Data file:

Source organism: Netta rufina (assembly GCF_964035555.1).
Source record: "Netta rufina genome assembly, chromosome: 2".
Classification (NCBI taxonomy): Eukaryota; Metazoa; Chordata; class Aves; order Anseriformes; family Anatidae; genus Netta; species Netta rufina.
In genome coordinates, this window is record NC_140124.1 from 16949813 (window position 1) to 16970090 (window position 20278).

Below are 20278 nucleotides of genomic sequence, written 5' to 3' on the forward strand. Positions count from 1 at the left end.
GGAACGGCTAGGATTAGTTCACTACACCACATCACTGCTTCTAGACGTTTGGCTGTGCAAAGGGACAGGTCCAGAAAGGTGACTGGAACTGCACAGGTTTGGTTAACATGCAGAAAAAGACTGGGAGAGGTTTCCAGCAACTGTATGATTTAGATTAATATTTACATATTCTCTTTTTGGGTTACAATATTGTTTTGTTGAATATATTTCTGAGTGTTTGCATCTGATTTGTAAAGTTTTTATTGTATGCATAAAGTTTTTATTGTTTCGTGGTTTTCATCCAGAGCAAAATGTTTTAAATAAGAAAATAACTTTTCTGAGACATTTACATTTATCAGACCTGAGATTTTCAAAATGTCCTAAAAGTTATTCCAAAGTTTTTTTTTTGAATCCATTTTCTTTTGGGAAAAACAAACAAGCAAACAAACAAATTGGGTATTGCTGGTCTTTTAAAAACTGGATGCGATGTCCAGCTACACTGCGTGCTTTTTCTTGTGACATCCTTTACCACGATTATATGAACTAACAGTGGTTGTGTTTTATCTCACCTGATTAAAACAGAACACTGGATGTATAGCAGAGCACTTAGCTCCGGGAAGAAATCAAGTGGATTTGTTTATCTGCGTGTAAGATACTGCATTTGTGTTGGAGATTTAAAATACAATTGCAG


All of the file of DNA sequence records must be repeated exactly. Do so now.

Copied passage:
Source organism: Netta rufina (assembly GCF_964035555.1).
Source record: "Netta rufina genome assembly, chromosome: 2".
Classification (NCBI taxonomy): Eukaryota; Metazoa; Chordata; class Aves; order Anseriformes; family Anatidae; genus Netta; species Netta rufina.
In genome coordinates, this window is record NC_140124.1 from 16949813 (window position 1) to 16970090 (window position 20278).

Below are 20278 nucleotides of genomic sequence, written 5' to 3' on the forward strand. Positions count from 1 at the left end.
GGAACGGCTAGGATTAGTTCACTACACCACATCACTGCTTCTAGACGTTTGGCTGTGCAAAGGGACAGGTCCAGAAAGGTGACTGGAACTGCACAGGTTTGGTTAACATGCAGAAAAAGACTGGGAGAGGTTTCCAGCAACTGTATGATTTAGATTAATATTTACATATTCTCTTTTTGGGTTACAATATTGTTTTGTTGAATATATTTCTGAGTGTTTGCATCTGATTTGTAAAGTTTTTATTGTATGCATAAAGTTTTTATTGTTTCGTGGTTTTCATCCAGAGCAAAATGTTTTAAATAAGAAAATAACTTTTCTGAGACATTTACATTTATCAGACCTGAGATTTTCAAAATGTCCTAAAAGTTATTCCAAAGTTTTTTTTTTGAATCCATTTTCTTTTGGGAAAAACAAACAAGCAAACAAACAAATTGGGTATTGCTGGTCTTTTAAAAACTGGATGCGATGTCCAGCTACACTGCGTGCTTTTTCTTGTGACATCCTTTACCACGATTATATGAACTAACAGTGGTTGTGTTTTATCTCACCTGATTAAAACAGAACACTGGATGTATAGCAGAGCACTTAGCTCCGGGAAGAAATCAAGTGGATTTGTTTATCTGCGTGTAAGATACTGCATTTGTGTTGGAGATTTAAAATACAATTGCAG